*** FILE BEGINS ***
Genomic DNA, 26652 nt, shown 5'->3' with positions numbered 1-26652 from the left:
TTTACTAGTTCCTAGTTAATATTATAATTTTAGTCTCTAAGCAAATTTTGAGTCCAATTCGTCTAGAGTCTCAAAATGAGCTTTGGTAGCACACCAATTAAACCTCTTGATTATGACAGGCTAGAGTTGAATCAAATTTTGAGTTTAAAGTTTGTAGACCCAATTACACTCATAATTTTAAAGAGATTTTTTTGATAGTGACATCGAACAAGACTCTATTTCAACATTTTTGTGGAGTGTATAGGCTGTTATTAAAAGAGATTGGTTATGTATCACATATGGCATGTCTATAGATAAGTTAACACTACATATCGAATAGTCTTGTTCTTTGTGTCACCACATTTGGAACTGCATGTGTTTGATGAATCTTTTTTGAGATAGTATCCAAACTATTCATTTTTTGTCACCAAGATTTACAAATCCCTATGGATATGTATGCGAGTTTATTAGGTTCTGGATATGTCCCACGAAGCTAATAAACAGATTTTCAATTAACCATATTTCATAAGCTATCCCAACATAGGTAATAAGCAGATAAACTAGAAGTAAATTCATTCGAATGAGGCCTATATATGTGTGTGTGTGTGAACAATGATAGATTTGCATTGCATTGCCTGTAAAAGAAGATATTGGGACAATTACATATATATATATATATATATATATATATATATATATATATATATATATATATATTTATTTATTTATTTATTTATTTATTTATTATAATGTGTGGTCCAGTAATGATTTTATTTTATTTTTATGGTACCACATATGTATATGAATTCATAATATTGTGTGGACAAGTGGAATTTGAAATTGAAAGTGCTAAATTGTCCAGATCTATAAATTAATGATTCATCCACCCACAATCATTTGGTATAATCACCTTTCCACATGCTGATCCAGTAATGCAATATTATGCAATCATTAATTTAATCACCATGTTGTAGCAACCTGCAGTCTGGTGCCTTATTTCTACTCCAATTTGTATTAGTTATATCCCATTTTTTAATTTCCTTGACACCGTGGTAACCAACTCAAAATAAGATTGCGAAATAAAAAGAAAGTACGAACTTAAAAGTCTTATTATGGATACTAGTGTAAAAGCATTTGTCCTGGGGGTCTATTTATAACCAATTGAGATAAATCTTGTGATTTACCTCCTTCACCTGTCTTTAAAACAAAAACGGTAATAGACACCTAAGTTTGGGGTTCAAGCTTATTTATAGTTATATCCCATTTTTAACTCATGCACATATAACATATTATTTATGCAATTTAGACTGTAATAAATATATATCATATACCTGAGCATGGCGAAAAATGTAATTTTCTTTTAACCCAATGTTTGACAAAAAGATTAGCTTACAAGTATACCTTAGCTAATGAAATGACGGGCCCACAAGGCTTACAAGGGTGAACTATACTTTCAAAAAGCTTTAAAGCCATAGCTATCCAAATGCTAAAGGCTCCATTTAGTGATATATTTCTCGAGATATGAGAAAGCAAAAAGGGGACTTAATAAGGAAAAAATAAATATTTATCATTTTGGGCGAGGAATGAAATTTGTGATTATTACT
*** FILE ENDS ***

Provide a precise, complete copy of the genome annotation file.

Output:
Genomic DNA, 26652 nt, shown 5'->3' with positions numbered 1-26652 from the left:
TTTACTAGTTCCTAGTTAATATTATAATTTTAGTCTCTAAGCAAATTTTGAGTCCAATTCGTCTAGAGTCTCAAAATGAGCTTTGGTAGCACACCAATTAAACCTCTTGATTATGACAGGCTAGAGTTGAATCAAATTTTGAGTTTAAAGTTTGTAGACCCAATTACACTCATAATTTTAAAGAGATTTTTTTGATAGTGACATCGAACAAGACTCTATTTCAACATTTTTGTGGAGTGTATAGGCTGTTATTAAAAGAGATTGGTTATGTATCACATATGGCATGTCTATAGATAAGTTAACACTACATATCGAATAGTCTTGTTCTTTGTGTCACCACATTTGGAACTGCATGTGTTTGATGAATCTTTTTTGAGATAGTATCCAAACTATTCATTTTTTGTCACCAAGATTTACAAATCCCTATGGATATGTATGCGAGTTTATTAGGTTCTGGATATGTCCCACGAAGCTAATAAACAGATTTTCAATTAACCATATTTCATAAGCTATCCCAACATAGGTAATAAGCAGATAAACTAGAAGTAAATTCATTCGAATGAGGCCTATATATGTGTGTGTGTGTGAACAATGATAGATTTGCATTGCATTGCCTGTAAAAGAAGATATTGGGACAATTACATATATATATATATATATATATATATATATATATATATATATATATATATATATTTATTTATTTATTTATTTATTTATTTATTATAATGTGTGGTCCAGTAATGATTTTATTTTATTTTTATGGTACCACATATGTATATGAATTCATAATATTGTGTGGACAAGTGGAATTTGAAATTGAAAGTGCTAAATTGTCCAGATCTATAAATTAATGATTCATCCACCCACAATCATTTGGTATAATCACCTTTCCACATGCTGATCCAGTAATGCAATATTATGCAATCATTAATTTAATCACCATGTTGTAGCAACCTGCAGTCTGGTGCCTTATTTCTACTCCAATTTGTATTAGTTATATCCCATTTTTTAATTTCCTTGACACCGTGGTAACCAACTCAAAATAAGATTGCGAAATAAAAAGAAAGTACGAACTTAAAAGTCTTATTATGGATACTAGTGTAAAAGCATTTGTCCTGGGGGTCTATTTATAACCAATTGAGATAAATCTTGTGATTTACCTCCTTCACCTGTCTTTAAAACAAAAACGGTAATAGACACCTAAGTTTGGGGTTCAAGCTTATTTATAGTTATATCCCATTTTTAACTCATGCACATATAACATATTATTTATGCAATTTAGACTGTAATAAATATATATCATATACCTGAGCATGGCGAAAAATGTAATTTTCTTTTAACCCAATGTTTGACAAAAAGATTAGCTTACAAGTATACCTTAGCTAATGAAATGACGGGCCCACAAGGCTTACAAGGGTGAACTATACTTTCAAAAAGCTTTAAAGCCATAGCTATCCAAATGCTAAAGGCTCCATTTAGTGATATATTTCTCGAGATATGAGAAAGCAAAAAGGGGACTTAATAAGGAAAAAATAAATATTTATCATTTTGGGCGAGGAATGAAATTTGTGATTATTACT